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R. M. Peterson
- Publié sur Amazon.com
In 1849, at age 28, Gustave Flaubert (who had not yet distinguished himself in literature) embarked on a trip to the "Orient", as it was then called. His traveling companion was Maxime Du Camp. From November 1849 to July 1850 they were in Egypt. From there they went on to Palestine, Syria, Turkey, Greece, and Italy. This book is an account of the Egyptian portion of the trip.
FLAUBERT IN EGYPT actually is a composite, assembled from several sources: Flaubert's own travel notes, in their original version and as later re-written by Flaubert (but never published); letters Flaubert sent from Egypt to his beloved mother and to his good friend Louis Bouilhet; and the papers and several publications of Du Camp. Francis Steegmuller has done a brilliant job of selecting, inter-weaving, and translating these various extracts, and then interpolating them with helpful and non-intrusive notes and commentary, so that the result is a very coherent and eminently readable travelogue.
True to its title, the book reveals as much about Gustave Flaubert as it does about Egypt, and to me they are equally engrossing and fascinating. Egypt of 1850 was an extraordinary and exotic place, and Gustave Flaubert was an extraordinary sojourner, highly receptive to the exotica of Egypt. His writing, as translated and edited by Steegmuller, is more literary, readable, and entertaining than that of Sir Richard Francis Burton, who began his famous travels and accounts a few years later, in the 1850s.
FLAUBERT IN EGYPT abounds with the odd, the colorful, the curious, and the grotesque. One example: Flaubert and Du Camp spent five hours perched on a wall watching the ceremony of the Doseh, whereby a sheik (priest) rides his horse over the bodies of more than 200 men, lying on the ground and arranged and pressed together in a row like sardines. According to legend, in so doing the sheik cannot hurt any of the men; if they die, "it is due to their sins." Another: Sailing up the Nile, they passed a Coptic monastery, from which dozens of monks, totally naked, spilled into the river and swam towards their boat shouting "Baksheesh, baksheesh", while the crew of the boat tried to beat them off. Elsewhere, Flaubert writes that baksheesh and the cudgel "are the essence of the Arab." The essence, or symbol, of Egypt turns out to be bird[poop]. Actually, Flaubert, as translated, uses a more vulgar term: "Bird[poop] is Nature's protest in Egypt; she decorates monuments with it instead of with lichen or moss."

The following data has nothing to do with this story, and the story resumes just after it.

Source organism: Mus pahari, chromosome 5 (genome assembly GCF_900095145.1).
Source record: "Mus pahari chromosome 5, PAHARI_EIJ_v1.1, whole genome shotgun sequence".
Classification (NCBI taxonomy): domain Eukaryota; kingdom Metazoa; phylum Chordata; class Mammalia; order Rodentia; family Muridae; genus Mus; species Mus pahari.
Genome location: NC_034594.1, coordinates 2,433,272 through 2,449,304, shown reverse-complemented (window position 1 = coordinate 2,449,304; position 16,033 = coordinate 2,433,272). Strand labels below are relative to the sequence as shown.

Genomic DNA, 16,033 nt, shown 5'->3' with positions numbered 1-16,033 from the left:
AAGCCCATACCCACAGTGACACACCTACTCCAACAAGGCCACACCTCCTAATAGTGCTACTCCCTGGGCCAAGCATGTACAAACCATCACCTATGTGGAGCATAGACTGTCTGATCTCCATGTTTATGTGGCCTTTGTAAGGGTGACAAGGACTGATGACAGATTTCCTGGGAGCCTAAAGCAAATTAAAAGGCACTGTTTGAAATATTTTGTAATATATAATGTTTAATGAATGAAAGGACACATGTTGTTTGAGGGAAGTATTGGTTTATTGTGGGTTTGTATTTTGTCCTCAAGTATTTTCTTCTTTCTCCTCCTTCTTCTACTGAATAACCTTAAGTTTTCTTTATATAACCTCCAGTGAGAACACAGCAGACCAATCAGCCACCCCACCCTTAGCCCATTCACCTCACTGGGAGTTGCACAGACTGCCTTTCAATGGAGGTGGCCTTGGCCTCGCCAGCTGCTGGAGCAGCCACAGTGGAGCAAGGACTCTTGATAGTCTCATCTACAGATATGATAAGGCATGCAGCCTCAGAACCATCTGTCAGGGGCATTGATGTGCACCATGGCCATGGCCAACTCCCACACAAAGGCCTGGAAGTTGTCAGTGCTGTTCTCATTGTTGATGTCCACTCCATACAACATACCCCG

As the above suggests, the strait-laced and the politically-correct of today may find offense in some passages of FLAUBERT IN EGYPT. There is much that is vulgar, and a few of Flaubert's observations would quickly be condemned by some as racist. He also described, and participated in, rather exotic venery. Of one night with an "almeh" (dancer/whore), during which he counted "coup" five times, he wrote: "How flattering it would be to one's pride if at the moment of leaving you were sure that you left a memory behind, that she would think of you more than of the others who have been there, that you would remain in her heart!" Be that as it may, Flaubert himself left Egypt with a venereal problem for which he received mercury treatments for the rest of his life.
Steegmuller gently pushes the notion that the expedition and the travel notes Flaubert maintained during it marked an important transition in his writing and aesthetic perspective from romanticism to realism. Along those lines, one of the excerpts from Du Camp's writings tells about Flaubert, on the summit of Gebel Abusir overlooking the Second Cataract of the Nile, suddenly crying out, "I have found it! Eureka! Eureka! I will call her Emma Bovary!"